reverse discrimination against US citizens at workplace in CaliforniaIn Rajaram v Meta Platforms, Inc. (2024), an employee sued Meta for giving a hiring preference to H1B visa holders over US Citizens. The 9th Circuit Court of Appeal held that section 42 USC 1981 prohibits employer from discriminating against United States citizens, because an employer that does so gives one class of people – noncitizens, or perhaps some group of noncitizens – a greater right to make contract than “white citizens”. The court relied in their decision, in part, on the Supreme Court case McDonald v Santa Fe Trail Transportation Co. (1976). In that case, white employees of a company were fired for theft, but a black employee charged with the same offense was not. The fired employees then successfully sued under section 1981.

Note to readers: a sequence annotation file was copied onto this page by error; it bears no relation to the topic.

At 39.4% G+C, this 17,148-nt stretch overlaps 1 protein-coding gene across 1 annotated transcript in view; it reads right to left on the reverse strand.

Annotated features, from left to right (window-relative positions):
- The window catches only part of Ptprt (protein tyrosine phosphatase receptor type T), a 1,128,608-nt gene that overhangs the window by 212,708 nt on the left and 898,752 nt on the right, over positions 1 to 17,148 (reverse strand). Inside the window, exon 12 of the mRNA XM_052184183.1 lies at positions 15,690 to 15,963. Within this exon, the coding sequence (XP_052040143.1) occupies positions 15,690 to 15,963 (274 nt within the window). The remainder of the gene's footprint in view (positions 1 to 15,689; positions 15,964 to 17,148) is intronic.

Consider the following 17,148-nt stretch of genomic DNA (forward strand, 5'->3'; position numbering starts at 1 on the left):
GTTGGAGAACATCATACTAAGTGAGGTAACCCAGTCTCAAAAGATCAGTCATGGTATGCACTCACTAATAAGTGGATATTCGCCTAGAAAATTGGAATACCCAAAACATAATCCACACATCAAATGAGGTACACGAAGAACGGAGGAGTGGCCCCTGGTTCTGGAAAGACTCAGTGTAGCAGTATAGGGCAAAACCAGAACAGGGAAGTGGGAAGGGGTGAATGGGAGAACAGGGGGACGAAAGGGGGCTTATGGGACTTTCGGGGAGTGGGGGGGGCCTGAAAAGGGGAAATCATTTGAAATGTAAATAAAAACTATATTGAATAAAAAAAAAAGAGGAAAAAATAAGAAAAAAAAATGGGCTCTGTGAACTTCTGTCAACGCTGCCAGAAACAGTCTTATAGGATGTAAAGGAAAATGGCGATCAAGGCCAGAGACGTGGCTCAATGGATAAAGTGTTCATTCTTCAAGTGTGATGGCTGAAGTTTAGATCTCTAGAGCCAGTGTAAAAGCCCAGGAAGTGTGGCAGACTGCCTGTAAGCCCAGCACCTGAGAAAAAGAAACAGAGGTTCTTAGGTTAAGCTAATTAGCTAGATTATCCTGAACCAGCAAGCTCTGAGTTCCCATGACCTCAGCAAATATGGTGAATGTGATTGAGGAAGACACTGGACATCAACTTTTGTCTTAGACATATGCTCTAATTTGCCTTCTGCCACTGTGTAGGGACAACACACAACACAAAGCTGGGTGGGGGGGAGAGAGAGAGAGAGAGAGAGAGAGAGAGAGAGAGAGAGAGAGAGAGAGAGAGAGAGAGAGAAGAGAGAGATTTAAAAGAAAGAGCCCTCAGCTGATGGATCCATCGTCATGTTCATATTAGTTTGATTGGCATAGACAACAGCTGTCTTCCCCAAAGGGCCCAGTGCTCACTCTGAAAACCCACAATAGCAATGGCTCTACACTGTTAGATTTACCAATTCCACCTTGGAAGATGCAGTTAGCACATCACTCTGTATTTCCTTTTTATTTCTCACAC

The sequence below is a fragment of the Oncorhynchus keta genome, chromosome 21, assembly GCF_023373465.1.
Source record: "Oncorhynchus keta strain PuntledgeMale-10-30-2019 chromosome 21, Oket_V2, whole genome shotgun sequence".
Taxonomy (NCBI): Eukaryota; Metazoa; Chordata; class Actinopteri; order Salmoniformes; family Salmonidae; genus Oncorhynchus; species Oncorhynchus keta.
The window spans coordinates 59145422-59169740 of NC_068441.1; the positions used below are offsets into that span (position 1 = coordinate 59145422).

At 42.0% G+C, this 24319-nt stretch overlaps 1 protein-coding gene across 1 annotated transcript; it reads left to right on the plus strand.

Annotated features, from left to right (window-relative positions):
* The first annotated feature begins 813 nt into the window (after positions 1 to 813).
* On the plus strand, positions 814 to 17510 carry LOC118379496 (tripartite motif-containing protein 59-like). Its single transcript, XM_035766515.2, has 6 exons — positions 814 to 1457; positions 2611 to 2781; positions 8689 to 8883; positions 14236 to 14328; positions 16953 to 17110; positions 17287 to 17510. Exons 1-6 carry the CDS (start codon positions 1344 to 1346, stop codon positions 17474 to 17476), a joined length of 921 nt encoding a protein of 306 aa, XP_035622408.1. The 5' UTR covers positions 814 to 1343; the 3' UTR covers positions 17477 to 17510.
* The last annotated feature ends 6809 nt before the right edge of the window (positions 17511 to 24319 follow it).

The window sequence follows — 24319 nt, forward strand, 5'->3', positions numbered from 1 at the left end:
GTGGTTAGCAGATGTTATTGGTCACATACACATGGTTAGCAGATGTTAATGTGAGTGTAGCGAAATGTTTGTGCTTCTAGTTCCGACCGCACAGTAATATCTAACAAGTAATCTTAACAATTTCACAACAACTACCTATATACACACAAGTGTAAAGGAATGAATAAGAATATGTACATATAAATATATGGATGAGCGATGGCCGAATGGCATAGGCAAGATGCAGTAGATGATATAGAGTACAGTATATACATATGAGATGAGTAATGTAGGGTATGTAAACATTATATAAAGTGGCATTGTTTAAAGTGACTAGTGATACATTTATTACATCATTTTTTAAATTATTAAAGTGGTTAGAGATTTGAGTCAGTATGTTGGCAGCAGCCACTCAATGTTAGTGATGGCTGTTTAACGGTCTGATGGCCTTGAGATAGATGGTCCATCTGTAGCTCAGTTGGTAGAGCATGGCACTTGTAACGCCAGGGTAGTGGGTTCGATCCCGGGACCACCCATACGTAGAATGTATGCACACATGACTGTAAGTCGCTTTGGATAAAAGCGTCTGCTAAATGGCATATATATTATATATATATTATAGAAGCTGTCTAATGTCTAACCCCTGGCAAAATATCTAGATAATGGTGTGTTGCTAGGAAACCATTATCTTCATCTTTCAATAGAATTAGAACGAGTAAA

The holdings in both of the above cases seems to be reasonable and consistent with the very idea that reverse discrimination is every bit as unlawful as a more conventional discrimination against employees who belong to historically marginalized groups. Reverse discrimination against whites or men, is and should be every bit as illegal as a discrimination against US citizens in hiring and employment privileges.


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